My last past was on the Fulcrum Power application to build a 20MW diesel power station. I predict that this will be part of the next big scandal to hit so-called renewables sector.
Fulcrum Power are planning to become part of the National Grid’s STOR (Short Term Operating Reserve) scheme. The STOR End of Year Report 2011/12 summary is
In 2011/12 National Grid procured on average 3230 megawatts (MW) for the six seasons, at a cost of £70.4m in availability payments. This was made up on average of 2160 MW for the Committed service and 1071 MW for the Flexible service. The actual MW availability provided through STOR during the peak demand of each day between 1st April 2011 and 31st March 2012, averaged out at 2172 MW. This represents an increase of 6.2% over the average MW availability for peak of each day during the 2010/11 term.
There were 421 successful STOR tenders in 2011/12, of which 191 units were Committed service providers and 230 units were Flexible service providers.
The average availability price for both Committed and Flexible STOR was £9.13/MW/h and the average utilisation price was £232.37/MWh. This represents an increase of 0.6% on 2010/11 average availability prices and a decrease of 7.7% on 2010/11 average utilisation prices.
National Grid utilised a total of 173.3 gigawatt hours (GWh) of STOR, yielding utilisation payments of £32.3m; and thus marks increases of 73% and 66%, respectively, when compared with the total STOR utilisation for 2010/11 and its cost.
The total expenditure for STOR during the 2011/12 term was £102.7m.
This 20MW scheme would add less than 1% to the total STOR capacity, which is currently costing just over £100m per year. Neither is this the
The STOR scheme is used at the moment in case of the emergency shut-down of a major power station. In the future I predict it is likely to be to cover two sources.
- With increasing reliance on wind turbines, for in the sub-zero winter temperatures, caused by windless high pressure systems.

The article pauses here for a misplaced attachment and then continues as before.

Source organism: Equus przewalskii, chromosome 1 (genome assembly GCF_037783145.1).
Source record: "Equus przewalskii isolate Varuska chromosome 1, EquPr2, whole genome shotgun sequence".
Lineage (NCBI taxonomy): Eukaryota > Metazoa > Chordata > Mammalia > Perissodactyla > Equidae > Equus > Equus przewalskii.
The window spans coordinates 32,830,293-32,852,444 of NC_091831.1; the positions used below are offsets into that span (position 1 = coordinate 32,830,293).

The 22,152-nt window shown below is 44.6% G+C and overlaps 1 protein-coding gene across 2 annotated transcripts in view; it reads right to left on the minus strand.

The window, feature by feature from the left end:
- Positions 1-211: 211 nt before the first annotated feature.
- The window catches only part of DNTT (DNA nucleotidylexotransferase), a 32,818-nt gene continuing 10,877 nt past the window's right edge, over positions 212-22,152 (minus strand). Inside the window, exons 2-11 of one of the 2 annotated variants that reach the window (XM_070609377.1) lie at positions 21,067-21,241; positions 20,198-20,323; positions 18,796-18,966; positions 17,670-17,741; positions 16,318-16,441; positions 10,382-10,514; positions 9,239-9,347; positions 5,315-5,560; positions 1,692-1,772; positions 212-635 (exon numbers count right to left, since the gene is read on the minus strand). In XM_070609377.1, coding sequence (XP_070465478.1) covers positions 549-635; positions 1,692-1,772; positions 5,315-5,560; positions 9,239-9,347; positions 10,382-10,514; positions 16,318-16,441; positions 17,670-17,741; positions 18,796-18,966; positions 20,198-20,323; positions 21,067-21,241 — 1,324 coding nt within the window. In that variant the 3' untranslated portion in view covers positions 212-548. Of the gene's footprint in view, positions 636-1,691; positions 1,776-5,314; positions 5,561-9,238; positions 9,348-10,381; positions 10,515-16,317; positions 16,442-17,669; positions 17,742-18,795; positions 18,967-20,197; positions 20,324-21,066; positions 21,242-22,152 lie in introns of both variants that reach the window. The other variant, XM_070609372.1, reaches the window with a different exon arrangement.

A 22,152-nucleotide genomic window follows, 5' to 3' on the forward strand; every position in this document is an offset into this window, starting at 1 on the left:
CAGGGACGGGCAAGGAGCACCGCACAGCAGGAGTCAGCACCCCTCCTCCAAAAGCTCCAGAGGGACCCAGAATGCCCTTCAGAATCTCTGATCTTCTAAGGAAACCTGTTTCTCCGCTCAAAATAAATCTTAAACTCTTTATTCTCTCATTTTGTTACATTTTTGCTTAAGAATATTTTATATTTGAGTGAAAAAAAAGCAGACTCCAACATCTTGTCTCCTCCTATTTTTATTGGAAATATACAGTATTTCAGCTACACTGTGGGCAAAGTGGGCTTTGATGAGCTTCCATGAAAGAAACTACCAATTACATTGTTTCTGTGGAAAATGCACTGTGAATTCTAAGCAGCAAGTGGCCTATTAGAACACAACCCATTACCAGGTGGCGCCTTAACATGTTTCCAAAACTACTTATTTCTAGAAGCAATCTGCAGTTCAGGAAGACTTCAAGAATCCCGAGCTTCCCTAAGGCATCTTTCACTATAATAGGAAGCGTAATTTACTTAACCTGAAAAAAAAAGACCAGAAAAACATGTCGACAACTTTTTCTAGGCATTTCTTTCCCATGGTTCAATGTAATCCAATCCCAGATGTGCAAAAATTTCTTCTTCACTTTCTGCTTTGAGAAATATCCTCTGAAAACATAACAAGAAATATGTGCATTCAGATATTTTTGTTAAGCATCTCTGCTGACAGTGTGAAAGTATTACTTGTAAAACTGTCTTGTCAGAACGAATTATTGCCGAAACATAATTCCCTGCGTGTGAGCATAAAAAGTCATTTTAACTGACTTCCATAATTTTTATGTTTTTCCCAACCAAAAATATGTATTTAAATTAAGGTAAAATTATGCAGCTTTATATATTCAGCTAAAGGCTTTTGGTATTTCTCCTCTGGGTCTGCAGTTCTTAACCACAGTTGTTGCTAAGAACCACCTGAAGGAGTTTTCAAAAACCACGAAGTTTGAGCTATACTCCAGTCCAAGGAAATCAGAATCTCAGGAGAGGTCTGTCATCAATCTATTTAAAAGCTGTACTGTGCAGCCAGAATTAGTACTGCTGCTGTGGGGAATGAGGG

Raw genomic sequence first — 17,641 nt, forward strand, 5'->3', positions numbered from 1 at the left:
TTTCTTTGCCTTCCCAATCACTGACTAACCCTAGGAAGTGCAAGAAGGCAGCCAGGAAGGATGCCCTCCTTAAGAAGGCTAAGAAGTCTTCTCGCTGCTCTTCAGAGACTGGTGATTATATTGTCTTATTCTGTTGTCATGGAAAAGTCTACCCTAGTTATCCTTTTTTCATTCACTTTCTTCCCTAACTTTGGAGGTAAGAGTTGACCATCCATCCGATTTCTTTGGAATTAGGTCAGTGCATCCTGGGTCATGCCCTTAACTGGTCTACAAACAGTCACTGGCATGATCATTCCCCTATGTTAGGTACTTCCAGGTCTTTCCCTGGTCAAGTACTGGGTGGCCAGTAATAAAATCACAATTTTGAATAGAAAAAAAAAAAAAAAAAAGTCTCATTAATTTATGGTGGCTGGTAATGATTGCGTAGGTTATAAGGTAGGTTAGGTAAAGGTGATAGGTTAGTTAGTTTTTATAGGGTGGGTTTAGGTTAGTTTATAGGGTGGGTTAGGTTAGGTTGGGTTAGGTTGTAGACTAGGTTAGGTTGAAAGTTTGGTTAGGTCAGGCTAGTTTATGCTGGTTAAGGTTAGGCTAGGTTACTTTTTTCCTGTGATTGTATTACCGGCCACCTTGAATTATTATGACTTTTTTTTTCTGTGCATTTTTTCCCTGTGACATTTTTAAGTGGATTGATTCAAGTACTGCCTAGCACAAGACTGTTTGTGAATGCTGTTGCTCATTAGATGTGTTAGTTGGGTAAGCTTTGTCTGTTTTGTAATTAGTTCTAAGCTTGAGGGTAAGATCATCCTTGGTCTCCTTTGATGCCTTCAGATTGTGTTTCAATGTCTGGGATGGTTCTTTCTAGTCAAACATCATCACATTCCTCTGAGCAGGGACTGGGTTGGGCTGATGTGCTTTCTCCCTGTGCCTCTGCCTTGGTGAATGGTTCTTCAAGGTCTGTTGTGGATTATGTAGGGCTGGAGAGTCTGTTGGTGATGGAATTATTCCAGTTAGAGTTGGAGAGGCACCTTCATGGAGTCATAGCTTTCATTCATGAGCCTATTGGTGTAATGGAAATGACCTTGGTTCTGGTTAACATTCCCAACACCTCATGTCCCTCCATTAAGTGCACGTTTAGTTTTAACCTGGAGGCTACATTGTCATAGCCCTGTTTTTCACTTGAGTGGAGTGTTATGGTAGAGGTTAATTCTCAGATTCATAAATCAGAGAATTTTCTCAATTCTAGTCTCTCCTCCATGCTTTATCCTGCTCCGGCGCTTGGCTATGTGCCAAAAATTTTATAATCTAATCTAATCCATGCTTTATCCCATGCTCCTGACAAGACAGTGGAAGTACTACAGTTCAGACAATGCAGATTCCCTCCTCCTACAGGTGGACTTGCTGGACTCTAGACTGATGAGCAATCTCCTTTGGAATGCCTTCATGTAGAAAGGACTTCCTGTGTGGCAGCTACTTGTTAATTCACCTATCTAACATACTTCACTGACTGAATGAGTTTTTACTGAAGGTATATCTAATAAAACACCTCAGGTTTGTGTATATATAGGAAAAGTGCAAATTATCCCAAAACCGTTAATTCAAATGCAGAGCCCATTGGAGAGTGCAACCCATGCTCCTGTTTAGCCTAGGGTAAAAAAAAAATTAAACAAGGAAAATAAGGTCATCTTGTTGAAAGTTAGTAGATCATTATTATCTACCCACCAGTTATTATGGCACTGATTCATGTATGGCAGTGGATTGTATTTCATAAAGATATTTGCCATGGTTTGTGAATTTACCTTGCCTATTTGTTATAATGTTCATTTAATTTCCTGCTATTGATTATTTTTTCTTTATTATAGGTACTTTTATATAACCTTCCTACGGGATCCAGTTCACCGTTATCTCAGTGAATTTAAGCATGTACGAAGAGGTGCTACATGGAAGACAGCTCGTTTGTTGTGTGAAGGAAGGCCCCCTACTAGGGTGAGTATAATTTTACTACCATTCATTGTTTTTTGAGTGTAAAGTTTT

- With the shutting down of the older generations of coal and nuclear capacity without new base-load power coming along, to provide peak time capacity on windless days.
The BBC report on the Fulcrum Power planning application stated
Two diesel power stations planned in Plymouth will compensate for fluctuations in supplies from green energy, say developers.
Green Frog Power got planning permission last year and Fulcrum Power has made an application for a similar power station.
Green Frog Power recently received financing of £75m to build 200MW of standby power. They must have these mini stations all over the place. They are not alone. The “STOR Market Information for TR19” report notes that in Year 7 showed that whilst the accepted STOR was around 3000MW, the rejected applications were about 6300MW. There is a huge amount of generating capacity out there of 3MW or more. However, much of this will be old diesel engines, with efficiencies far less than the coal-fired or nuclear power stations than are being shut down. The cost per kwh would also be about two or three times those of the coal-fired power stations, if used as base-load. But used as peak demand carrying load on windless days, they could be five to ten times the cost. The gas-fired power stations currently used for peak times could be switched to base load. All the extra diesel being used could hit car drivers in the wallets as well in the winter.
So the good point here is that the lights are unlikely to go out. We have plenty of temporary capacity. The bad news is that the dithering over shale gas and the banning of new coal-fired power stations could push energy costs through the roof and might even increase CO2 emissions.
James Delingpole likes to call the green movement “watermelons“. That is, they are politically green on the outside, but socialist red on the inside. In Britain, diesel not used for transport does not carry excise duties. It carries a red dye, to easily identify its illicit use in road vehicles. British energy policy is likely to become a watermelon policy – green renewables on the surface, but red diesel at the safety core.